CL, CPP, and GISR Hold Discussions on South Africa v. Israel

South Africa v. Israel before the International Court of Justice

12 Feb 2024

College of Law, College of Public Policy, and Global Institute for Strategic Research Examine International Legal and Policy Implications

The College of Law, College of Public Policy, and Global Institute for Strategic Research analyze the ICJ’s issuance of provisional measures to Israel at their co-hosted public forum.
The College of Law, College of Public Policy, and Global Institute for Strategic Research analyze the ICJ’s issuance of provisional measures to Israel at their co-hosted public forum.

In response to the Gaza war and the attack on Palestinians, on December 29, 2023, South Africa filed an application for provisional measures against Israel in the International Court of Justice (ICJ) in The Hague. South Africa alleged that Israel was engaged in a genocide against the Palestinians in violation of the Convention on the Prevention and Punishment of the Crime of Genocide. The application sought an order of provisional measures that Israel cease military activity as well as other relief.  

Given the situation’s urgency, the ICJ held a hearing on January 11 and 12, 2024. The hearing was live web-streamed from the ICJ.  

The College of Law’s expertise in international law, including as to international courts, international humanitarian law, and international criminal law, guided a forum held an hour before the January 11th oral argument. Professors Ilias Bantekas and Ka Lok Yip shared insights into the issues likely to be addressed by the Court, such as jurisdiction, the role of evidence at the early stage of the case, the standard for granting provisional measures in genocide cases, and the possible order to be entered. Following the forum, students, faculty, alumni, and guests watched the presentation of the case before the Court, and during the viewing had the opportunity to ask questions to Professors Bantekas and Yip. 

On January 26, 2024, the ICJ issued provisional measures that Israel “take all measures within its power to prevent the commission of all acts” of genocide as to its actions relating to the Palestinians in Gaza and undertake other measures. The ordered measures include a prohibition by the Israeli military of not committing acts of genocide, the obligation on Israel to prevent and punish the direct and public incitement of genocide, the obligation on Israel to enable the provision of urgently needed basic services and humanitarian assistance; the obligation to prevent destruction and ensure preservation of evidence; and the obligation to provide a report to the ICJ within one month of the Order as to all measures taken to give effect to the Order.  

The ICJ’s decision was nearly unanimous. The Court did not order Israel to stop its military action and one could read most of the Order to say that Israel should comply with international law. Yet the Court found it had jurisdiction over a case brought by South Africa and expressly described the situation in Gaza as a “catastrophic humanitarian” one, which has substantial legal and political implications for Israel as well as other States.  

The issuance of the January 26 Order gave HBKU a second opportunity to hold a public forum about the case. So, a few days after the Order’s issuance, the College of Law teamed up with the College of Public Policy (CPP) and Global Institute for Strategic Research (GISR) to examine the international legal and policy implications of the Order.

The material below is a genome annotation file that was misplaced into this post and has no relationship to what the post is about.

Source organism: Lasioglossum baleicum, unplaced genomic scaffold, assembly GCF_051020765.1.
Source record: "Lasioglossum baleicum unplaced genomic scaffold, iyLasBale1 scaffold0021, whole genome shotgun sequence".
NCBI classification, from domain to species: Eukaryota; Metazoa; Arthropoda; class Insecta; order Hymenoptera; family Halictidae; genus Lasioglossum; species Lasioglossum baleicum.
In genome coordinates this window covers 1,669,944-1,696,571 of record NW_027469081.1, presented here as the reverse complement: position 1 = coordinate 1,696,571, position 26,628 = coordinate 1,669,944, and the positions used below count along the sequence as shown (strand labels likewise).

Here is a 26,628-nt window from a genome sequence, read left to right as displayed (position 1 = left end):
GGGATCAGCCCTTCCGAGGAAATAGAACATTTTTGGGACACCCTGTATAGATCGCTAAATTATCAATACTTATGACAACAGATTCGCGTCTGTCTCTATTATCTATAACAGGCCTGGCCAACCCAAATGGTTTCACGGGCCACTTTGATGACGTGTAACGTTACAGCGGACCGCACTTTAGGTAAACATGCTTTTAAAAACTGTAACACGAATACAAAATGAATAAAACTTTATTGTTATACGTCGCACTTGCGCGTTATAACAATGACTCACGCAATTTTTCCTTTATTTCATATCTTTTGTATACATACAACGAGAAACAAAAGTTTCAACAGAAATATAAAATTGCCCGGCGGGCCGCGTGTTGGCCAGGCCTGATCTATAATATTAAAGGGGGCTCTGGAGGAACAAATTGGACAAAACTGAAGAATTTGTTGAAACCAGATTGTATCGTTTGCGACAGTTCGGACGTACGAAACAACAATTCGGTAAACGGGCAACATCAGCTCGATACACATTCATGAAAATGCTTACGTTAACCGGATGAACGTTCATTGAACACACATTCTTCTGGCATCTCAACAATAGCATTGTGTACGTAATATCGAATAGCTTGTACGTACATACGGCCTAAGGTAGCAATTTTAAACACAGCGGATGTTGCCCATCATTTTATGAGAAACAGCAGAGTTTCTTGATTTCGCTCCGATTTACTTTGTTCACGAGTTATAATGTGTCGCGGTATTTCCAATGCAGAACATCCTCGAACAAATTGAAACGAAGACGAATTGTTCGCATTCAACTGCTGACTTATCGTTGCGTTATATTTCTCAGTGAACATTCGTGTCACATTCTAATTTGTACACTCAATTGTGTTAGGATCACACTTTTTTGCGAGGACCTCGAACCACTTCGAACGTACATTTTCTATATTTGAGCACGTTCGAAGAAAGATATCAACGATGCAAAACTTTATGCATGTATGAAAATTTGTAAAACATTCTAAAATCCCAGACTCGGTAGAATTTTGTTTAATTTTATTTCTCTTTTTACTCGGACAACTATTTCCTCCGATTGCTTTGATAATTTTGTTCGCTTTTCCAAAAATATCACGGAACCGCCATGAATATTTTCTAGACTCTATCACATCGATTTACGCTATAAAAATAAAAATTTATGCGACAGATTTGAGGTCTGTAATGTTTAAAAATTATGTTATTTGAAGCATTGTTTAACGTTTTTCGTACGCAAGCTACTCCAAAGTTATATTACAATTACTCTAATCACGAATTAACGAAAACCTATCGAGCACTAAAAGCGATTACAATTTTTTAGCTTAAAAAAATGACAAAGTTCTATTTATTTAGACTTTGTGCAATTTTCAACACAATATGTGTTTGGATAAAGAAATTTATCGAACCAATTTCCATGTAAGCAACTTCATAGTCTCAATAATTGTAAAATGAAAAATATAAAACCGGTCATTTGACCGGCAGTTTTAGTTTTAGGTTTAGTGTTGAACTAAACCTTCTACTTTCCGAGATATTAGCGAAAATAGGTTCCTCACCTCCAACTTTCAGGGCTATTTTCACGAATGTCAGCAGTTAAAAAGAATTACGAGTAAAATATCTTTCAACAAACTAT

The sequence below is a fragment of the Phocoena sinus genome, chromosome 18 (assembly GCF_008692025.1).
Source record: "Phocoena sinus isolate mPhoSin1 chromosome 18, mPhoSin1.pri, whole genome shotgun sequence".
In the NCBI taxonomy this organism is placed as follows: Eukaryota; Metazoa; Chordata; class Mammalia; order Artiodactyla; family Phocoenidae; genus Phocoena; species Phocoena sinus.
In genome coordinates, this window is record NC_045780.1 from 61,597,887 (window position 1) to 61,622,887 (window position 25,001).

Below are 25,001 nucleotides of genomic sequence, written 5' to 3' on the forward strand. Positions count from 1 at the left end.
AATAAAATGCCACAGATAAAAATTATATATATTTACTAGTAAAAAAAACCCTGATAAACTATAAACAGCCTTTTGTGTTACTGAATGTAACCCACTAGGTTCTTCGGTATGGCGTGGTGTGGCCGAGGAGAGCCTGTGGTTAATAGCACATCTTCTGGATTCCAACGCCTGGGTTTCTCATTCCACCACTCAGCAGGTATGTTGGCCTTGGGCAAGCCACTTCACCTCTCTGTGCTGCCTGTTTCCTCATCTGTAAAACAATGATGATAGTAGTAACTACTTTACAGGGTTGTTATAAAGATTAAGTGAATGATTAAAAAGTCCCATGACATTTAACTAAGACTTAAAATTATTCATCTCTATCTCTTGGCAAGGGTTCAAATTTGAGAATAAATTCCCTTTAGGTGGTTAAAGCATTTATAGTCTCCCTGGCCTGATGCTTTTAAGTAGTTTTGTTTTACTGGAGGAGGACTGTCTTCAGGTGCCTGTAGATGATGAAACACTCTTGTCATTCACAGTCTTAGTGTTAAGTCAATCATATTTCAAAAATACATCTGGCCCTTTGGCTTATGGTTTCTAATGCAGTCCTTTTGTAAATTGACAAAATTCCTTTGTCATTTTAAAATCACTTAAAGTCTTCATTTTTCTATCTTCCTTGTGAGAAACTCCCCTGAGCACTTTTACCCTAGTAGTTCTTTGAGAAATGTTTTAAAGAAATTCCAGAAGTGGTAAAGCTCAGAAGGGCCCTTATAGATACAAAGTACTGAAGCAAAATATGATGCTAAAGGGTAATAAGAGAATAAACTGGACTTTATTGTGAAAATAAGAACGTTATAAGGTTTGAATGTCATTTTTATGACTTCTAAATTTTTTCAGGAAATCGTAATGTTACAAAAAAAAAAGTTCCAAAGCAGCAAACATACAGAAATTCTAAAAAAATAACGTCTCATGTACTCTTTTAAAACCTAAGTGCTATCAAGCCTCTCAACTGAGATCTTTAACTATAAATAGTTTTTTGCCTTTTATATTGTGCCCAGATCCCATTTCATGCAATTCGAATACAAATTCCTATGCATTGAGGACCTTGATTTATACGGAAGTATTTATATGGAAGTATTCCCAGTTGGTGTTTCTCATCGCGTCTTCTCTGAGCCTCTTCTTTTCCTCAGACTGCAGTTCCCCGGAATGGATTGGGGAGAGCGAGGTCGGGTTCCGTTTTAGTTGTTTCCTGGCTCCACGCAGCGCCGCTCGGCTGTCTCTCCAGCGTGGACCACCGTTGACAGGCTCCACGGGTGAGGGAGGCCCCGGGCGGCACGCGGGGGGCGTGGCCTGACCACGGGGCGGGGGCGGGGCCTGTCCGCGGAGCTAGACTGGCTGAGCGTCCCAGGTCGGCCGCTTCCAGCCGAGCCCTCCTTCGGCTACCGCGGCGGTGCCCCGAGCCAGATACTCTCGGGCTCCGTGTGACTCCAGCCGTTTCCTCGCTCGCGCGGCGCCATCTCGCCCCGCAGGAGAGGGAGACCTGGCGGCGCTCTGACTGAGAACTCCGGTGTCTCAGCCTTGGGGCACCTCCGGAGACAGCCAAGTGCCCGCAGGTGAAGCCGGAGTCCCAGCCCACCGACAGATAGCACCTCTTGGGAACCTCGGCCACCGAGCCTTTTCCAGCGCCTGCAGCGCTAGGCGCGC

Launching the session was His Excellency Dr. Mutlaq Al-Qahtani, Ambassador Extraordinary and Plenipotentiary of the State of Qatar to the Netherlands, , who was in the courtroom in the Peace Palace when the ICJ issued the Order. Among other positions, including having served as Qatar’s Special Envoy of the Minister of Foreign Affairs for Counterterrorism and Mediation in Conflict Resolution, His Excellency was previously the Distinguished Visiting Professor of Public Value at CPP. Trained in international law, Ambassador Al-Qahtani, shared important insights into jurisdictional issues, given the erga omnes obligation not to engage in genocide, as well as to specific findings set forth in the Order. 

Also providing background into the geopolitical situation was  Dr. Sultan Barakat, Professor, CPP, and Acting Director, GISR, particularly as to events that had happened after issuance of the order. Professor Ilias Bantekas, an expert in international law, addressed the scope of the Order, its enforceability, and likely next steps in the case. Assistant Professor Ka Lok Yip, also an expert in international law with a focus on international humanitarian law and international criminal law, examined the relevance of specific findings in the Order under international humanitarian law and what they could mean for other possible proceedings/role of other States. Professor Erin McCandless, CPP’s current Distinguished Visiting Professor of Public Value, examined the challenges of and to the rules-based order that this situation reflects, and the implications for peace.

Dr. Leslie A. Pal, Founding Dean of CPP, noted the value of a cross-disciplinary examination of the issues as it “enabled the audience to understand the broad implications of the Order, the situation giving rise to it, and ongoing challenges.” College of Law Dean Susan L. Karamanian, who moderated both sessions, observed that “the sessions demonstrated the substantial depth of HBKU in international law and international relations and the ability of the faculty and invited guests to inform an audience about an international tragedy that is bringing untold harm to many.”